Figure 4: Insufficient Aerial RF-Coverage

For CBRN detection the requirements regarding throughput are low but the performance of public networks for payload data transmission is sufficient enough, if no images or videos need to be transmitted. Assuming that prioritization by means of QoS algorithms for rescue organizations ensure a reliable access to public cellular networks, homeland security organizations nevertheless are faced with several challenges. The delay for 2G-networks is not suitable for the transmission of telemetry data (approx. 0.5…1s). Lower round trip times can, however, be achieved with UMTS/HSPA (approx.200…500 ms), Long Term Evolution (LTE) or Mobile WiMAX (approx.50 ms). Besides, directional antenna characteristics of common sector antennas concentrate the TX-power to ground level (Figure 4). Thus, connectivity in higher altitudes cannot be assumed to be gapless and suffers from lower reliability.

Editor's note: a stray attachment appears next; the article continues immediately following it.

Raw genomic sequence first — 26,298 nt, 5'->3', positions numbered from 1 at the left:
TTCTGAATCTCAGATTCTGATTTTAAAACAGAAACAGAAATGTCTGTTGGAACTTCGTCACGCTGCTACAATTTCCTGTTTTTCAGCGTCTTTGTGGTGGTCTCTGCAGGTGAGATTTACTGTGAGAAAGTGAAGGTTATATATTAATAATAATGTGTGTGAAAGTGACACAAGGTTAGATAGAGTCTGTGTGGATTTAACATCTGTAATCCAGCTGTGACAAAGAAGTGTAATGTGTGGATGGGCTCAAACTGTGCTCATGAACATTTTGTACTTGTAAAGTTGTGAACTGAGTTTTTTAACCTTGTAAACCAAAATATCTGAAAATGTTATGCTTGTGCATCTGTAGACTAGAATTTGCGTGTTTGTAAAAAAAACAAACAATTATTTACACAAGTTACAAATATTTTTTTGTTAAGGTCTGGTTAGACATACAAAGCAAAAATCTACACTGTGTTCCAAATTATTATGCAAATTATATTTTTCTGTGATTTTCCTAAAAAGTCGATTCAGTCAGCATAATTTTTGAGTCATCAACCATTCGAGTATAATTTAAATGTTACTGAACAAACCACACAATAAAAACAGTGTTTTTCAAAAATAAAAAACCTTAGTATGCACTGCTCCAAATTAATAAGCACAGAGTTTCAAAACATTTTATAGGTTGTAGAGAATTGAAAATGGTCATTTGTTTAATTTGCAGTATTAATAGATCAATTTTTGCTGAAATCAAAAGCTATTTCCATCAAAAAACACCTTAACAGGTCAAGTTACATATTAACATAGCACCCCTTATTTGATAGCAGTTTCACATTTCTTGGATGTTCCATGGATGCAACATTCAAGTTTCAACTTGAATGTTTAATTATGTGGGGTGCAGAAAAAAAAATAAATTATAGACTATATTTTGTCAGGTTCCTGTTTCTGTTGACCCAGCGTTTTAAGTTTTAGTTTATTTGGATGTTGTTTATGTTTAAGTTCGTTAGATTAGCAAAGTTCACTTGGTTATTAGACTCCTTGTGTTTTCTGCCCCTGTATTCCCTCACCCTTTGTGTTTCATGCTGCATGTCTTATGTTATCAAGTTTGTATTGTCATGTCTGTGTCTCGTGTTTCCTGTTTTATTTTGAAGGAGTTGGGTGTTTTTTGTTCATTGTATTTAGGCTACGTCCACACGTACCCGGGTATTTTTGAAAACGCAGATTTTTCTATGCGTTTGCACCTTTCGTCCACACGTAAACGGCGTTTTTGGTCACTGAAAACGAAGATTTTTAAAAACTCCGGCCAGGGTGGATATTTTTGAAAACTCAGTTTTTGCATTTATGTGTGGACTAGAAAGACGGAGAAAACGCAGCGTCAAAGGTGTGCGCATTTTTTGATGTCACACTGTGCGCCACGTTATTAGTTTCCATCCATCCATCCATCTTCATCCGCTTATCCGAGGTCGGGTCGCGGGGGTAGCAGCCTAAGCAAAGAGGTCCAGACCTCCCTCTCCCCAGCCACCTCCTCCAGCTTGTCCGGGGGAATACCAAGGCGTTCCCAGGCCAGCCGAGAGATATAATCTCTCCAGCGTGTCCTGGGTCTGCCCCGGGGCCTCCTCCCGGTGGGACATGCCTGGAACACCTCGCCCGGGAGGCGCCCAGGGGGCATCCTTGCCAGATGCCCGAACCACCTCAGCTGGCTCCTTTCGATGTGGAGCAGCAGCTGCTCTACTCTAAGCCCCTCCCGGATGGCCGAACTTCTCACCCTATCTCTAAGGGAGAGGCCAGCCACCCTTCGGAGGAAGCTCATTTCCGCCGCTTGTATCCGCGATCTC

The constraints can be overcome by introducing efficient failsafe and redundancy mechanisms. Areas with no reception can be compensated by using A2A links on the first backup level (as discussed in the next section). Combined with agent-based autonomy on the second backup level (as proposed in a later section), public wireless networks become a feasible communication technology for UAV. If all public networks are down due to a disaster or other catastrophe, WLAN in infrastructure mode or ad hoc Mobile WiMAX base stations offer promising solutions for rescue organizations at the third backup level. Unfortunately, they raise higher requirements for the A2A links to optimize the coverage for a region of interest.

ISM-based Air-to-Air (A2A) Links